March 4, 2019

 Photo credit: Quartier des Spectacles


Do you find something both appealing and appalling about surviving an apocalypse?

How many movies are there on the topic? Even more books, I bet. Have you ever dreamed (or nightmared) about the day you wake up and all of the stuff that seemed to matter so much is just gone. Eviscerated, vaporized, because in the reality of the (future) now, bills, work politics, career aspirations and family dramas no longer matter.

Unlike Eliott in the show Mr. Robot, you probably realize it's not going to be easy to weed out these problems at the root. Removing them, especially when they are...

February 19, 2019

This Montreal winter is a hard one, mainly because it has the hallmarks of an on-again off-again relationship. Things freeze over and everything seems solid. Then, out of the blue, there is a big thaw and everything melts. Then, reassuringly, it freezes over again. But then, it melts. Repeat. Each freeze is more treacherous than the last as there is an ever growing number of thaws to account for, manifesting as large frozen bodies of water covering the streets and sidewalks. 

Three types of footwear are now necessary to make it from morning until dusk, including your ugly winter boots, your cheery rubber ones, as well as flippers – the latter to...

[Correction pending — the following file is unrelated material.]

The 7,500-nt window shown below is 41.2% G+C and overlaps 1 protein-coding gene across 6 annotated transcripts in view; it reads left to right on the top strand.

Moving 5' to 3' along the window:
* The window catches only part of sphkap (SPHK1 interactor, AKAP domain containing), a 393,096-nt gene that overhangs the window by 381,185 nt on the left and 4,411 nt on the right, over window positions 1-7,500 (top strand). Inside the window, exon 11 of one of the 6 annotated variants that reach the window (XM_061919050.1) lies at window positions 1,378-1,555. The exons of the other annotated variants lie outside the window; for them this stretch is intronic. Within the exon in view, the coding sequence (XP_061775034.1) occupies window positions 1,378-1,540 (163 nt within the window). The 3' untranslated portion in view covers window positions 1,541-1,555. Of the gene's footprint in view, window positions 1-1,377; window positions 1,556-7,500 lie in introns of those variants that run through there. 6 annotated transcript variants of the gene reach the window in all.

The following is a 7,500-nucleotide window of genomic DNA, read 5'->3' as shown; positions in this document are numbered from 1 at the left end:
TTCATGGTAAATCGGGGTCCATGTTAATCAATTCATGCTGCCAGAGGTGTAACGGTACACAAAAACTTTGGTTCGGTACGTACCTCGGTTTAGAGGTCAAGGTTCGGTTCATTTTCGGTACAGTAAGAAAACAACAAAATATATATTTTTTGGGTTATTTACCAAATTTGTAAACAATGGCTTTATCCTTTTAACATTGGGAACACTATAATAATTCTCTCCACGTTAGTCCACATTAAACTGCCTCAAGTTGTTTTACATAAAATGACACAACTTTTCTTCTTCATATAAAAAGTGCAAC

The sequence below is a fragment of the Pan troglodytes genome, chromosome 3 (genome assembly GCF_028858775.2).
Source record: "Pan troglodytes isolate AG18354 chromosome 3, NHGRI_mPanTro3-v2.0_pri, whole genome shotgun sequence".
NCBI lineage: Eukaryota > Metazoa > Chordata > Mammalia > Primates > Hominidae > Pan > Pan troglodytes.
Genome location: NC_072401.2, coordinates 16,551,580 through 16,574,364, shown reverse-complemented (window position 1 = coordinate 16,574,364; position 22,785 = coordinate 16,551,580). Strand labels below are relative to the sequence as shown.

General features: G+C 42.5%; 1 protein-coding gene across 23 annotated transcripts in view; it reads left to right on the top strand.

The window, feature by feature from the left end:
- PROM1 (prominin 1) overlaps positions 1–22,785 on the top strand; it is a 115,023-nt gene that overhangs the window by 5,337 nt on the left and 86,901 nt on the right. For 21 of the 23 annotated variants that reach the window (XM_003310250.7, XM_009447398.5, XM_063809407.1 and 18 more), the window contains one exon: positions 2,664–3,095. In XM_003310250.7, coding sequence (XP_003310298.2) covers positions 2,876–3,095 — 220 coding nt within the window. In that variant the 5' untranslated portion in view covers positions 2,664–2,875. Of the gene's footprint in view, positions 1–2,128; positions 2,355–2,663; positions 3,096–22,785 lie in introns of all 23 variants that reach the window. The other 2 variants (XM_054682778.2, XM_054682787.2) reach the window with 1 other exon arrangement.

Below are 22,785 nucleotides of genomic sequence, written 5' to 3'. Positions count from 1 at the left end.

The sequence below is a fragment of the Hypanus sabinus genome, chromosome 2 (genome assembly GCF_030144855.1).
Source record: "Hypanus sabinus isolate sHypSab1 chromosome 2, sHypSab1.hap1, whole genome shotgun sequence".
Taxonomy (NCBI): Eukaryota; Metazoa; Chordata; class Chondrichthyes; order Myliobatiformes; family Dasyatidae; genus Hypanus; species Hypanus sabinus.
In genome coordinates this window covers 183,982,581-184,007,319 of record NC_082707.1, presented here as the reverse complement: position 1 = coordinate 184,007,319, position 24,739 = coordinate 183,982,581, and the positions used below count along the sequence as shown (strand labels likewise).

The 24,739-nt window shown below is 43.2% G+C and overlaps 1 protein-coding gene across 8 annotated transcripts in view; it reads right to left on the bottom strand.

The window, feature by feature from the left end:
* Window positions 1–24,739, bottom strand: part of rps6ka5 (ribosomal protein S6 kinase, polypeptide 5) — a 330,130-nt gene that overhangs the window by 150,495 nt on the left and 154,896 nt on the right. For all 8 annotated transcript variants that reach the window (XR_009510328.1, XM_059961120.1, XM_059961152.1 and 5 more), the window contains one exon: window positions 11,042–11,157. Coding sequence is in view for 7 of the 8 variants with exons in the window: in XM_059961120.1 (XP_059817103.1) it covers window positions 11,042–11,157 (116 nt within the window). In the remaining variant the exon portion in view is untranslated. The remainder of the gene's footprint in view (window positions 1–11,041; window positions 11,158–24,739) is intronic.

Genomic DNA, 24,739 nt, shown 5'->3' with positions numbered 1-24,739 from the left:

December 31, 2018

I stepped into 2018 hopeful. But, no matter how grand it seemed that first morning - each new year inevitably promises better things to come for each of its three-hundred-and sixty-five days - when it’s all said and done, years disappear like the eternal winter nights dissolving into the eternal summer days. 

2018 made its mark, regardless. Here. Everywhere. Like the rest of the world, Montreal (all of Quebec, too) was swept up in a conflicting, paradoxical ball of conservatism and liberalism wrapped up so tightly that if you split it in two, you might find that it reacts like a divided nucleus, exploding with the force of an atomic...

December 4, 2018

My grandfather, God bless his soul, used to shout, when he was upset about something that we children were up to: “You donkey! You bear!” This was reserved for serious offenses only, such as when we tossed lettuce into the stove or climbed upon a pile of construction material pretending we had been ordered to do so by Marshall Tito (heroic Yugoslav games of yore). Relying on his sixth sense, he would then awaken from his slumber in the kitchen chair (lettuce) or storm out of the house (construction heap) and roar at the top of his lungs: “You donkey! You bear!” and we would retreat immediately. 
 

The donkey was understandable. If such language was dir...

August 8, 2018

You must have seen them peering at you from windowsills graced with lace and from old storefronts on Boulevard St-Laurent. You’ve seen them at the barbershop in Hochelaga and at garage sales in Verdun. You nearly knocked one over at a cool café on Bernard, where it was delicately sitting next to the water jug. In fripperies, they mingle with the vintage dresses and old leather bags, and at the second-hand bookstore they do who knows what. 

At your grandma’s house, they sat on the mantelpiece or in the living room vitrine behind glass, where they were to be seen and never to be touched. But you probably secretly touched them, maybe even dropped them,...